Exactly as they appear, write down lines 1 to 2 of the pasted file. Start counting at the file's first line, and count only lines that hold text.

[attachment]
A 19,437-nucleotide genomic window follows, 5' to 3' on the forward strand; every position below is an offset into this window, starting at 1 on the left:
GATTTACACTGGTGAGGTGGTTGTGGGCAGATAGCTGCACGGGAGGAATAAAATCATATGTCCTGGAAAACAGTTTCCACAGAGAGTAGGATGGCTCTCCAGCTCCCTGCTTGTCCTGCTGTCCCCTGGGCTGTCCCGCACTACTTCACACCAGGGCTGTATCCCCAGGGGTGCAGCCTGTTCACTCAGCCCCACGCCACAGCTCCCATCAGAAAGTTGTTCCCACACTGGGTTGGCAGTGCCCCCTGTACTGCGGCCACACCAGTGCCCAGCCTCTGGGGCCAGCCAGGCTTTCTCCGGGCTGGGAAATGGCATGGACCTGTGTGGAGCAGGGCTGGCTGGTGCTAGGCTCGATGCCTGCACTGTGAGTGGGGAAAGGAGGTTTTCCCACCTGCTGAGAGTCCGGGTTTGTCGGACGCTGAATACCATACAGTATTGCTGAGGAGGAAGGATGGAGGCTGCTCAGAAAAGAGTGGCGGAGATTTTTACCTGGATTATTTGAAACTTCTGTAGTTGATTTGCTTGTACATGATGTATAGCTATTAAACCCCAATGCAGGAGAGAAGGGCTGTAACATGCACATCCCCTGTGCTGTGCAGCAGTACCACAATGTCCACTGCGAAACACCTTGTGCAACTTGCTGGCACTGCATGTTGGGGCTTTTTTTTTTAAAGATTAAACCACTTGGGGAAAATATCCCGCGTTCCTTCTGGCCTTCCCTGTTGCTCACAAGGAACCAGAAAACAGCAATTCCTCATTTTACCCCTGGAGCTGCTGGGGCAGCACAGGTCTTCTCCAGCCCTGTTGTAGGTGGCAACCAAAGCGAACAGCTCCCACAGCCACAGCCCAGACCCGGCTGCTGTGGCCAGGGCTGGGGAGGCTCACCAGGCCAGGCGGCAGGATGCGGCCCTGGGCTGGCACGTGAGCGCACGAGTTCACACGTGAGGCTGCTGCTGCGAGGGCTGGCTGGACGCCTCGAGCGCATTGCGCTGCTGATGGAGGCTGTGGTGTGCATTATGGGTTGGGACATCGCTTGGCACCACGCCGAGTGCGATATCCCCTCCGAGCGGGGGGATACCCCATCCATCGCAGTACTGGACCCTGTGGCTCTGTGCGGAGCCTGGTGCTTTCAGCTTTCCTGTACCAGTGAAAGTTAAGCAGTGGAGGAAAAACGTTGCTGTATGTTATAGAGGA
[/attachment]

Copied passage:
A 19,437-nucleotide genomic window follows, 5' to 3' on the forward strand; every position below is an offset into this window, starting at 1 on the left:
GATTTACACTGGTGAGGTGGTTGTGGGCAGATAGCTGCACGGGAGGAATAAAATCATATGTCCTGGAAAACAGTTTCCACAGAGAGTAGGATGGCTCTCCAGCTCCCTGCTTGTCCTGCTGTCCCCTGGGCTGTCCCGCACTACTTCACACCAGGGCTGTATCCCCAGGGGTGCAGCCTGTTCACTCAGCCCCACGCCACAGCTCCCATCAGAAAGTTGTTCCCACACTGGGTTGGCAGTGCCCCCTGTACTGCGGCCACACCAGTGCCCAGCCTCTGGGGCCAGCCAGGCTTTCTCCGGGCTGGGAAATGGCATGGACCTGTGTGGAGCAGGGCTGGCTGGTGCTAGGCTCGATGCCTGCACTGTGAGTGGGGAAAGGAGGTTTTCCCACCTGCTGAGAGTCCGGGTTTGTCGGACGCTGAATACCATACAGTATTGCTGAGGAGGAAGGATGGAGGCTGCTCAGAAAAGAGTGGCGGAGATTTTTACCTGGATTATTTGAAACTTCTGTAGTTGATTTGCTTGTACATGATGTATAGCTATTAAACCCCAATGCAGGAGAGAAGGGCTGTAACATGCACATCCCCTGTGCTGTGCAGCAGTACCACAATGTCCACTGCGAAACACCTTGTGCAACTTGCTGGCACTGCATGTTGGGGCTTTTTTTTTTAAAGATTAAACCACTTGGGGAAAATATCCCGCGTTCCTTCTGGCCTTCCCTGTTGCTCACAAGGAACCAGAAAACAGCAATTCCTCATTTTACCCCTGGAGCTGCTGGGGCAGCACAGGTCTTCTCCAGCCCTGTTGTAGGTGGCAACCAAAGCGAACAGCTCCCACAGCCACAGCCCAGACCCGGCTGCTGTGGCCAGGGCTGGGGAGGCTCACCAGGCCAGGCGGCAGGATGCGGCCCTGGGCTGGCACGTGAGCGCACGAGTTCACACGTGAGGCTGCTGCTGCGAGGGCTGGCTGGACGCCTCGAGCGCATTGCGCTGCTGATGGAGGCTGTGGTGTGCATTATGGGTTGGGACATCGCTTGGCACCACGCCGAGTGCGATATCCCCTCCGAGCGGGGGGATACCCCATCCATCGCAGTACTGGACCCTGTGGCTCTGTGCGGAGCCTGGTGCTTTCAGCTTTCCTGTACCAGTGAAAGTTAAGCAGTGGAGGAAAAACGTTGCTGTATGTTATAGAGGA